Manufacturers of cement, concrete, ceramics, mining and road construction, among others, benefit from the use of proven and safe solutions. Products made using combustion by-products technology meet all the requirements for building materials or products.

By-products of combustion are also used in the reclamation and macro-levelling of post-industrial and degraded land, restoring many areas to their former landscape and natural beauty. They are also widely used in the mining industry to protect pits.

In 2021, the largest volumes of combustion by-products were directed to the construction segment.

Mining by-products

The minerals that accompany lignite deposits, called mining by-products, play an important role in the sustainable supply chain of raw materials and materials. These include limestone, lake chalk, sands, clays, flint cobbles and erratic boulders in the form of granitoids and other Scandinavian rocks. Management of associated minerals contributes to rational deposit management and protection of the earth’s surface.

The reclamation and restoration of investment values of post-industrial sites is an integral stage in ending the extraction of energy minerals. The decommissioning of pits is aimed at making them usable and restoring them to the environment. In the case of lignite pits, international experience shows that water reclamation is most popular option. For this purpose, macro-levelling is carried out using the earth and rock masses accumulated during the exploitation phase in order to shape the land appropriately for leisure and recreation or in another direction.

Reclaimed areas can also be an attractive area for investments in renewable energy sources. The location of these areas in the vicinity of energy connections will allow them to be used in the future for the construction of wind farms, photovoltaic farms or energy storage facilities.

Circular Economy Research and Development Centre

In a time of transition, PGE faces new challenges related to the development and implementation of waste processing technologies and recovery of raw materials from RES installations, which in a discernible time horizon will also constitute a potential for their optimal use in accordance with the principles of Circular Economy. To be able to achieve this, specialised competence and dedicated research and development activities in this area are required. Therefore, work began in 2021 on the construction of the Circular Economy Research and Development Centre, where projects will be focusing on, inter alia, the recovery and recycling of raw materials from decommissioned RES installations.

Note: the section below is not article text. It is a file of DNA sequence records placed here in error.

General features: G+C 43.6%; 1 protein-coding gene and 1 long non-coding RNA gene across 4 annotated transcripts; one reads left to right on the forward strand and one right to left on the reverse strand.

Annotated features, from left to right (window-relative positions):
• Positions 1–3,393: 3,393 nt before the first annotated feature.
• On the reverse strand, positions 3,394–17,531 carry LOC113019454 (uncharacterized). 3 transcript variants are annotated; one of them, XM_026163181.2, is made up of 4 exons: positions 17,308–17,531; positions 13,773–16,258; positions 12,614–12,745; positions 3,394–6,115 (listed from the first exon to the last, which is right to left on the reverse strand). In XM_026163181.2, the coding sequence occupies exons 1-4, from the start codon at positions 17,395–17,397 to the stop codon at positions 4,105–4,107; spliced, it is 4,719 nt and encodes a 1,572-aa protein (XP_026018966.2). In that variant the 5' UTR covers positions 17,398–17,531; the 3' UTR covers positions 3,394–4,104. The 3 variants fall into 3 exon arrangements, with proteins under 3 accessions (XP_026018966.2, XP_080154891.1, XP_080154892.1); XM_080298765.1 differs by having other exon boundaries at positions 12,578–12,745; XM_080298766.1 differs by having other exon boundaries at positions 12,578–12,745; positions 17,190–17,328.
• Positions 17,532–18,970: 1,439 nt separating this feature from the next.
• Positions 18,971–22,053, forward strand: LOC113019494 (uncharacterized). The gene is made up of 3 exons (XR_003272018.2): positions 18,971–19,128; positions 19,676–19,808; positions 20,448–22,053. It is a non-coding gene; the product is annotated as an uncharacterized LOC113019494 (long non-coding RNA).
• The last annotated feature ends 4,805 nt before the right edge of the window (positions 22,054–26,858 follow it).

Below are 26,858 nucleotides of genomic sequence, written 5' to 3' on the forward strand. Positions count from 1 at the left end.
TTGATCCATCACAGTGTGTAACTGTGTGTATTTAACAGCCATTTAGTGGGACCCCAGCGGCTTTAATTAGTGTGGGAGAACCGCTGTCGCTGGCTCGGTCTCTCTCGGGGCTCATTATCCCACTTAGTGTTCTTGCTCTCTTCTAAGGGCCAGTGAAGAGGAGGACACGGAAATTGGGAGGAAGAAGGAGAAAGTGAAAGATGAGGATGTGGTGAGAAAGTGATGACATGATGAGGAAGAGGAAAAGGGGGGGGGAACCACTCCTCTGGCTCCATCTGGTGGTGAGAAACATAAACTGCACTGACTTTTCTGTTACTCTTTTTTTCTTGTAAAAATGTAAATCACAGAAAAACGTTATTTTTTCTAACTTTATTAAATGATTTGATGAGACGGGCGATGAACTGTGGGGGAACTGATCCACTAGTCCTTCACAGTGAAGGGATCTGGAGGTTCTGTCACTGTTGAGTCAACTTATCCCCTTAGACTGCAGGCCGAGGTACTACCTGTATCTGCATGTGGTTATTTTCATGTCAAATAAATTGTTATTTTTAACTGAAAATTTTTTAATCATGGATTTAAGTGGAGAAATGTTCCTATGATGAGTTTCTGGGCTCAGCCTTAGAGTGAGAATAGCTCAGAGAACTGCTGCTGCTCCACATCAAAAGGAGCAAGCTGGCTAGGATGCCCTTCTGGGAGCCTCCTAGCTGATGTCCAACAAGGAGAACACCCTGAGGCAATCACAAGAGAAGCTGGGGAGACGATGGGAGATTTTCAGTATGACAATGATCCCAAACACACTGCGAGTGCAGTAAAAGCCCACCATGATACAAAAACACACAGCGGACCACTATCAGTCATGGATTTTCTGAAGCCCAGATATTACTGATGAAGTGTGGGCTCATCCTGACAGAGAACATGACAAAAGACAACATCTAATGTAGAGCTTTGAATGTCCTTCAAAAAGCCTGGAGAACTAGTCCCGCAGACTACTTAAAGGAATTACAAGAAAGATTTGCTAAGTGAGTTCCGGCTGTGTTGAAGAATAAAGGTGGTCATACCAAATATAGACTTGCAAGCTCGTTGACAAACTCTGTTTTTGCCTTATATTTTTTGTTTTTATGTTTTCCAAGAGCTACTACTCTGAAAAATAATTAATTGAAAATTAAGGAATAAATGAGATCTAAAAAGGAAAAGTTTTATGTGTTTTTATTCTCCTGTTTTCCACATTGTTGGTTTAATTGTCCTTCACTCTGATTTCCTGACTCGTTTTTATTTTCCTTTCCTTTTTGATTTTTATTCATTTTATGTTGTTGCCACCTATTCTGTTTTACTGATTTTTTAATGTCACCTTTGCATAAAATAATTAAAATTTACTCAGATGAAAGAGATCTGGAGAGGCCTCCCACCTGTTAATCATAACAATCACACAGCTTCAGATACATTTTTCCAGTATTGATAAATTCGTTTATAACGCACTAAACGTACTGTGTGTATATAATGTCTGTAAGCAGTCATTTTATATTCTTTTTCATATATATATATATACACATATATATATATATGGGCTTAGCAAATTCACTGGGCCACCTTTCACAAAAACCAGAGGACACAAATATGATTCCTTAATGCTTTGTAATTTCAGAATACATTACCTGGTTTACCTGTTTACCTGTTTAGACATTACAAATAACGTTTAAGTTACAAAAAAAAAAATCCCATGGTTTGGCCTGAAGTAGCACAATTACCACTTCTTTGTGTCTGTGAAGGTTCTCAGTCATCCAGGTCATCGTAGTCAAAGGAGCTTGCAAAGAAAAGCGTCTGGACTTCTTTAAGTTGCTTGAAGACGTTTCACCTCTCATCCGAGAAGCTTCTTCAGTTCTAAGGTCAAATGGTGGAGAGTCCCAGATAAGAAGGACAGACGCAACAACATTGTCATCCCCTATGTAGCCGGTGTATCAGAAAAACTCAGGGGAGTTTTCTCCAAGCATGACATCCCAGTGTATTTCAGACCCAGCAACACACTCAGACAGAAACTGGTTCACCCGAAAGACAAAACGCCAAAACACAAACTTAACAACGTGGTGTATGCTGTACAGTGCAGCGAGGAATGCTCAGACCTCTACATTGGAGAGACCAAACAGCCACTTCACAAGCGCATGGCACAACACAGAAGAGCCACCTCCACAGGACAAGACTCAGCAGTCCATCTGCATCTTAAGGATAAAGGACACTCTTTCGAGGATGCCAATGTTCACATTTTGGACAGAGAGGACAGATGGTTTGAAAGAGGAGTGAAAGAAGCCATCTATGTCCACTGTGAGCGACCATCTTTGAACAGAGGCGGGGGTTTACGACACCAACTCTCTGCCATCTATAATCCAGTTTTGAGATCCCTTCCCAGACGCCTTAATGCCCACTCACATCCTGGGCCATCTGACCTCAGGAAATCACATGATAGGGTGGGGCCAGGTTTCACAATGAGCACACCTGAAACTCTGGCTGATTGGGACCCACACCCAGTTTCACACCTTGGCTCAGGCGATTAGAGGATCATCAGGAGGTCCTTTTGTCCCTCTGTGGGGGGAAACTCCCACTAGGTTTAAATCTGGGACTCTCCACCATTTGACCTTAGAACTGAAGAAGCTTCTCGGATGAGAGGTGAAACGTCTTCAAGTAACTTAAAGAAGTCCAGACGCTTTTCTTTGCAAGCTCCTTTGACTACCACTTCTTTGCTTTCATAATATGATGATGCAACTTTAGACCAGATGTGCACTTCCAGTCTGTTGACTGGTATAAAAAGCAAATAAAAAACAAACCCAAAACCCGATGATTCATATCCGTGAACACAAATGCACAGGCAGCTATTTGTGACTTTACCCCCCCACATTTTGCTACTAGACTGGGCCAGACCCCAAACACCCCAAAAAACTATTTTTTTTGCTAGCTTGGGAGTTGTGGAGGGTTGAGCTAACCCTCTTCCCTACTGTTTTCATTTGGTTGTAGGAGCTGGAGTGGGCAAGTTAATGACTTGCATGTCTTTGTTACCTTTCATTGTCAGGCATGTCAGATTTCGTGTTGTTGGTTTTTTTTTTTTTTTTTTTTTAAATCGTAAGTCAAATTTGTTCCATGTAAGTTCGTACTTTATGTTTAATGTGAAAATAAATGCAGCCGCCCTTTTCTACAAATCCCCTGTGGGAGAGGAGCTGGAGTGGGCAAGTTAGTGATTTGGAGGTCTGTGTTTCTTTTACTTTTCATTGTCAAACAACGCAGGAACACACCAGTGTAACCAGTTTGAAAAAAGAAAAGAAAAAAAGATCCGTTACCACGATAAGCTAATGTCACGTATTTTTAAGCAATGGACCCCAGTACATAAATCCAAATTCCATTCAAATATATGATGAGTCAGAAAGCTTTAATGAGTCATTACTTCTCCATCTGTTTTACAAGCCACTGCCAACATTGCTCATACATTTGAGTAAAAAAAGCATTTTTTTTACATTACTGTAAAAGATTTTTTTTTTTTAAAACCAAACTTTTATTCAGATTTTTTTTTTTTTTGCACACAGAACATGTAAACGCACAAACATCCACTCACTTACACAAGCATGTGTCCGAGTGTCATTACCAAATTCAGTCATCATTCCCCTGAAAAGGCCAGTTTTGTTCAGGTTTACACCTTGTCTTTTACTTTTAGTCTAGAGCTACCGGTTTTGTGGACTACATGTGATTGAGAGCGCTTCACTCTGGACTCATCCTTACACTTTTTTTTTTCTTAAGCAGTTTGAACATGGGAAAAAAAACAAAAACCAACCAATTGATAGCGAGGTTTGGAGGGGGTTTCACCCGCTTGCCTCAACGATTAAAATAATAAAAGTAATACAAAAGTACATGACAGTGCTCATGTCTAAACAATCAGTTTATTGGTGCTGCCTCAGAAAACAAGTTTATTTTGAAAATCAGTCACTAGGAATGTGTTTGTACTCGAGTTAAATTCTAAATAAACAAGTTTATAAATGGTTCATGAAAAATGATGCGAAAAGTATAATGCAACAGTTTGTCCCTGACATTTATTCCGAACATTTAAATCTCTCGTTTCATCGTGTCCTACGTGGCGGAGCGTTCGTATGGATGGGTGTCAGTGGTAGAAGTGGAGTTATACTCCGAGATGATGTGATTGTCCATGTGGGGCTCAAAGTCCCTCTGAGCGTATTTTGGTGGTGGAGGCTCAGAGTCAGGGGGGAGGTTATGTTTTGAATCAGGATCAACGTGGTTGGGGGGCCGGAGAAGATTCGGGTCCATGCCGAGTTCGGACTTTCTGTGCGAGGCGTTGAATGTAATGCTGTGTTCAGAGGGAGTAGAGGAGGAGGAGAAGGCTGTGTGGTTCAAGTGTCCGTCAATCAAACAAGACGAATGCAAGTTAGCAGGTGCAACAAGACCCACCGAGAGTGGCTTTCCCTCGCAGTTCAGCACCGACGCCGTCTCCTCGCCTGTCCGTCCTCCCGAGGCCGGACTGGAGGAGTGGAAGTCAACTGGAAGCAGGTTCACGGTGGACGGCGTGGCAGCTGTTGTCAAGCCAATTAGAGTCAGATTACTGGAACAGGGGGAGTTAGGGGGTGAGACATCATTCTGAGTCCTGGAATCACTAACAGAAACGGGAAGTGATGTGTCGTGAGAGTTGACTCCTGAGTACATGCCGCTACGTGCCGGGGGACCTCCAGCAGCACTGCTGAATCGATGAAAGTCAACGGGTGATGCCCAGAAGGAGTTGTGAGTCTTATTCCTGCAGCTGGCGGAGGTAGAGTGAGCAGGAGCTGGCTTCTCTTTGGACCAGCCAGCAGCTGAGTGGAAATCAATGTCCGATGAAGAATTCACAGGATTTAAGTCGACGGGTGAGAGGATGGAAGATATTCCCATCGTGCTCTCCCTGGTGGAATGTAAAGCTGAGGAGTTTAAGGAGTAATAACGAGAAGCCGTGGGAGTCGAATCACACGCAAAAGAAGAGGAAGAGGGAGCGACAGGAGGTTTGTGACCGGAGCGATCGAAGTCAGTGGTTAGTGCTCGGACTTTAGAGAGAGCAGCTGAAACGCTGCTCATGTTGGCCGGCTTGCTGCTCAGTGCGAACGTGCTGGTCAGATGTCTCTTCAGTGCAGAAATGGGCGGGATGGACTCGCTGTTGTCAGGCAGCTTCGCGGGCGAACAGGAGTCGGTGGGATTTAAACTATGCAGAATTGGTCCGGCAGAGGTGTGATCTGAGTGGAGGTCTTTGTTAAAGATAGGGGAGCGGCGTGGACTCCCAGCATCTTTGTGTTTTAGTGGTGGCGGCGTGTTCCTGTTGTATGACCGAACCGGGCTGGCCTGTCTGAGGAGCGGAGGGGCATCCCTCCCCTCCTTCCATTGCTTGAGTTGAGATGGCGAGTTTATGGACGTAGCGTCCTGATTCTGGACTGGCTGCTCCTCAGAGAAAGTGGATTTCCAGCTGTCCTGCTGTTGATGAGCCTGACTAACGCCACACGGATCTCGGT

The role of the Circular Economy Research and Development Centre is to develop and implement solutions aimed at the optimal economic utilisation of post-industrial energy waste and recovery of valuable raw materials which, when re-used, will reduce the consumption of natural resources and minimise the generation of waste.

The Circular Economy Research and Development Centre will focus on the utilisation of all waste generated in the energy production processes, both from the current conventional energy sector and from the energy sector based on renewable energy sources. The aim of the Centre is to create a centre of competence for research and development in the area of waste management from the energy industry. The specialised facility will have its own research and technical laboratory. The scope of work on advanced projects will include the development of technologies and solutions for waste processing, recovery of raw materials and manufacture of high value products from the resources obtained.